Find all solution in $\mathbb{R}$ for the following system of equations:

\begin{cases} x + \frac{3x-y}{x^2+y^2} = 3 \\ y – \frac{x+3y}{x^2+y^2} = 0 \end{cases}

I've tried few method, but none bring a success.

First I tried to substitute, and tried to express $y$ in terms of $x$, but I wasn't able to do that. I tried to use $y = \frac{x+3y}{x^2+y^2}$, but as you guess that substitution made the things even more complicated.

Next I tried to multiply the second equation with $\frac{3x-y}{x+3y}$, assuming it's not zero. And I end up with:

\begin{cases} x + \frac{3x-y}{x^2+y^2} = 3 \\ y\left(\frac{3x-y}{x+3y}\right) – \frac{x+3y}{x^2+y^2} = 0 \end{cases}

Now I add the together and I end up with:

$$x + y\left(\frac{3x-y}{x+3y}\right) = 3$$

But solution to this equation aren't solution to the system, because there are infinite amount of them.

Next I tried just to add them and I end up with:

$$x+y \frac{2x-3y}{x^2+y^2} = 3$$

But again I faced the same problem, this equation has an infinite amount of solution, unlike the system of equations.

So how can I solve this system of equations?


Complexify. Let $z = x+iy$. Then for $x^2+y^2 \neq 0$:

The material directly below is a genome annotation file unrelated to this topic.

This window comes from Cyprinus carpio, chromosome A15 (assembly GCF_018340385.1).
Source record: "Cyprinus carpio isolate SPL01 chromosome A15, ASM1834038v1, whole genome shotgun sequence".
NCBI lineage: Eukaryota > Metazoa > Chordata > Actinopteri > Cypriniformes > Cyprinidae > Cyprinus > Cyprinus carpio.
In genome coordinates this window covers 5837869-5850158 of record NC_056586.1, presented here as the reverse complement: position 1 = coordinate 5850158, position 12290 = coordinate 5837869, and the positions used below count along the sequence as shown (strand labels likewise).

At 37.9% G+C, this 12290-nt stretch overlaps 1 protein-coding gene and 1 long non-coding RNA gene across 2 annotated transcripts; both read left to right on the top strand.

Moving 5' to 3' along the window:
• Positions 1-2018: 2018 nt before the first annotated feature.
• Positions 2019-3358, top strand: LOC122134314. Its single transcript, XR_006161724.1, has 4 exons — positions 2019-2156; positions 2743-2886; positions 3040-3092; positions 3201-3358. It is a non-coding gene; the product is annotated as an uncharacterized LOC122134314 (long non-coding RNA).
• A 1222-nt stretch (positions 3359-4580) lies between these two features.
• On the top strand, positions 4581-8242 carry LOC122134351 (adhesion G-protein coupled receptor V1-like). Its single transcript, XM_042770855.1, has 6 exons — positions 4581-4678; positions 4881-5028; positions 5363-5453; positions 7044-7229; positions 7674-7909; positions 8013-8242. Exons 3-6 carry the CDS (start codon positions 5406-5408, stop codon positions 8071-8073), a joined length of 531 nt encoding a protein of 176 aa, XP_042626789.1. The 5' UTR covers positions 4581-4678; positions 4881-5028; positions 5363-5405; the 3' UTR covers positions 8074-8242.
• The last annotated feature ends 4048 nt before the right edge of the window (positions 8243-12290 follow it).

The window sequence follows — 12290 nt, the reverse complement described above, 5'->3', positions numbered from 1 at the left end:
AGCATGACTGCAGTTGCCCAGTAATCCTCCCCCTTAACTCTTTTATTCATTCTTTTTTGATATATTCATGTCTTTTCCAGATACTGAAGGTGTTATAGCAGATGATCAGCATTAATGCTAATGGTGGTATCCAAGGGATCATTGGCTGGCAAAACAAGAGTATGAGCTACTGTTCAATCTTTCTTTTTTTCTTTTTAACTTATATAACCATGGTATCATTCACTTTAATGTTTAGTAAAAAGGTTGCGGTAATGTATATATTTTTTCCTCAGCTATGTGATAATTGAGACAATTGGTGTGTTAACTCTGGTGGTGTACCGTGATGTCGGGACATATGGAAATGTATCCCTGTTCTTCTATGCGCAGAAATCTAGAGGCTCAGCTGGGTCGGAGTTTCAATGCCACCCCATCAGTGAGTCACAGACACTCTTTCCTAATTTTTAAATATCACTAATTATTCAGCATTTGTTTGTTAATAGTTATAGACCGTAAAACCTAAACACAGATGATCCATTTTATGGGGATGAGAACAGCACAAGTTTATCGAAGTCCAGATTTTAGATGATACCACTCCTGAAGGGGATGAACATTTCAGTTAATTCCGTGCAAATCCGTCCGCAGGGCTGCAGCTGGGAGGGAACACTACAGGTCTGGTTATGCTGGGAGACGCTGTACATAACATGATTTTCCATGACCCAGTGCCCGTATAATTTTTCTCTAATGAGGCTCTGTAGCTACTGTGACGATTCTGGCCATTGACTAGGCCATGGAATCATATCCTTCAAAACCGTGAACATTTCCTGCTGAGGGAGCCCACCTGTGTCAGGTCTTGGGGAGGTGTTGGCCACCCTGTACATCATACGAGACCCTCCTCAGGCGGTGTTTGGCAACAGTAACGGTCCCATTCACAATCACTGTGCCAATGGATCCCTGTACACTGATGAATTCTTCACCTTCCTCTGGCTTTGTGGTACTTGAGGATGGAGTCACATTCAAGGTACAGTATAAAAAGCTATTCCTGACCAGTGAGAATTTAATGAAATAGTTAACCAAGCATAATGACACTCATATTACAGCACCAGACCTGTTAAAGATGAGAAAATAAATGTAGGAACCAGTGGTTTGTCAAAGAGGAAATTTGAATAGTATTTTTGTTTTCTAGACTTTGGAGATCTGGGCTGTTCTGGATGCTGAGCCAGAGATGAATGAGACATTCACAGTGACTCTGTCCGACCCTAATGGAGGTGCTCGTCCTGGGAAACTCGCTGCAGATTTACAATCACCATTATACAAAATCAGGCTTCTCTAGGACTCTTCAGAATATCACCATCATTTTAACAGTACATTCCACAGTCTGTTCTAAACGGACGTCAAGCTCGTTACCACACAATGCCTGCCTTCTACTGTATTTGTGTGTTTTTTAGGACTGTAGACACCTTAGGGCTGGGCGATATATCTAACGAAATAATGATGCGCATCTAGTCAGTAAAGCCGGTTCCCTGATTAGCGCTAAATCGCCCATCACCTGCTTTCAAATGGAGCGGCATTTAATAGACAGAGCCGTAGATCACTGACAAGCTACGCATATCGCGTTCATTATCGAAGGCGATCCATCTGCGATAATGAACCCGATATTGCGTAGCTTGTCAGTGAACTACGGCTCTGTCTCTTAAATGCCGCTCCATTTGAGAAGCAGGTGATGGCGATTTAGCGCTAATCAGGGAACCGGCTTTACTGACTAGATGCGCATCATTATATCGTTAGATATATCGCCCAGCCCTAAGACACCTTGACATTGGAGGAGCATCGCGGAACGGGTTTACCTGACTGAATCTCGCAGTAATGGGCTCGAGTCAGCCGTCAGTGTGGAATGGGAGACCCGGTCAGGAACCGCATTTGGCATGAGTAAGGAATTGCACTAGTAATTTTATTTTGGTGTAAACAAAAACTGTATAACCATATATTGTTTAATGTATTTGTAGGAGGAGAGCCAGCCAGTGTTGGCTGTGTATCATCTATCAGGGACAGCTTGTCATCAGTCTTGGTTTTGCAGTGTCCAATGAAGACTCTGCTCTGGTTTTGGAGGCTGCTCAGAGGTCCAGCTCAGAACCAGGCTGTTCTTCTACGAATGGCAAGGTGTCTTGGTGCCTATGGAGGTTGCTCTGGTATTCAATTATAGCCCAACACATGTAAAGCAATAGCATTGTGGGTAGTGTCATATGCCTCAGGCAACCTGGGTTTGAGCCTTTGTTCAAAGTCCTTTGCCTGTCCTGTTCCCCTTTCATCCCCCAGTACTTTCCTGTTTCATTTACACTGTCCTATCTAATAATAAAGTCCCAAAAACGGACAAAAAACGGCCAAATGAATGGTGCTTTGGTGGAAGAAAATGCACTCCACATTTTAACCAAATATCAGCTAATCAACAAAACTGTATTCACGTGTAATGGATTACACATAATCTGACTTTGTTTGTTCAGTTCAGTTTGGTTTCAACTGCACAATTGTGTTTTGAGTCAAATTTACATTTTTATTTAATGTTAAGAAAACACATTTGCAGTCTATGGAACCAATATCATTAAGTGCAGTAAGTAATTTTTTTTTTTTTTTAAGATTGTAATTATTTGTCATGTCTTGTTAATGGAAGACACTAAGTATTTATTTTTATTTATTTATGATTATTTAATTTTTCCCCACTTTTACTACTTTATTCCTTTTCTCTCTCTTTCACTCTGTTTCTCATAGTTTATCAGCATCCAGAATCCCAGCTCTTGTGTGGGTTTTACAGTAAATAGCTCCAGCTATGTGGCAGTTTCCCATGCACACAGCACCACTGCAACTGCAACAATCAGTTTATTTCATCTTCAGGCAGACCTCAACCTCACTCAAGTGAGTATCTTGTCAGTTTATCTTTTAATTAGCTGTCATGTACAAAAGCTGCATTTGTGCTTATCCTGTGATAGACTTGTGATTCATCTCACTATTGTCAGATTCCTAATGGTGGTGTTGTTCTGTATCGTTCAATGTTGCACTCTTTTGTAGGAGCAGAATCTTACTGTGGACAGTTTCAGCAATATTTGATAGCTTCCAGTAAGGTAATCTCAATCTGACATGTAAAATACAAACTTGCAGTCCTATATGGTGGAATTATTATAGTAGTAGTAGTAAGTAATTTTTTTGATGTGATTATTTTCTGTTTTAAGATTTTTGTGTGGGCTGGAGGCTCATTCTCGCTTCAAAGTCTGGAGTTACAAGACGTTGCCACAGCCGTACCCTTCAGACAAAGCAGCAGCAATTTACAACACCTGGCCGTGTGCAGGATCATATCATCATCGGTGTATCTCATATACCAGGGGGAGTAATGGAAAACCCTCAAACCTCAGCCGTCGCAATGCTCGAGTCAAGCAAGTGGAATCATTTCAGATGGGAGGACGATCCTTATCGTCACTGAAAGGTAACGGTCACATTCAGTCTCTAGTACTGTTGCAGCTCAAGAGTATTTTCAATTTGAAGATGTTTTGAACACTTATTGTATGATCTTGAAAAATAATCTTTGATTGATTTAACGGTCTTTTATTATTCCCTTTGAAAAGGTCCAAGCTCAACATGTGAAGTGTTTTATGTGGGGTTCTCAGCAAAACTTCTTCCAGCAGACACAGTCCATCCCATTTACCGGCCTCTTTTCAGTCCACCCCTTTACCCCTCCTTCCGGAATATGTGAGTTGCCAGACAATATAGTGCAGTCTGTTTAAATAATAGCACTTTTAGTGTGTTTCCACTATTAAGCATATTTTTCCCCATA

$$\begin{align} &&\left(x + \frac{3x-y}{x^2+y^2}\right) + i\left(y - \frac{x+3y}{x^2+y^2}\right) &= (3+i0)\\ &\iff& (x+iy) + \frac{(3-i)(x-iy)}{x^2+y^2} &= 3\\ &\iff& z + \frac{3-i}{z} &= 3\\ &\iff& z^2 - 3z + (3-i) &= 0\\ &\iff& \left(z-\frac32\right)^2 &= i - \frac34\\ &\iff& z &= \frac{3 \pm \sqrt{4i-3}}{2}. \end{align}$$

Now, $(1+2i)^2 = -3+4i$, so the solutions are

$$z = \frac{3 \pm (1+2i)}{2},$$

either $z = 2+i$ or $z = 1-i$, which, in real form, yields $(x,y) = (2,1)$ or $(x,y) = (1,-1)$.

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  • 1
    $\begingroup$ Great solution and answer. I didn't know that complexifying will provide a real solution. Thanks again. $\endgroup$ – Stefan4024 Sep 17 '13 at 1:12
  • 3
    $\begingroup$ Heh, there is a saying (I forgot by whom), that the shortest path between two real points passes through the complex domain. Fits here. $\endgroup$ – Daniel Fischer Sep 17 '13 at 1:13
  • 1
    $\begingroup$ @DanielFischer Hadamard. $\endgroup$ – Pedro Tamaroff Oct 22 '13 at 2:25
  • $\begingroup$ Quite neat. And simple. $\endgroup$ – Felix Marin Oct 22 '13 at 3:30

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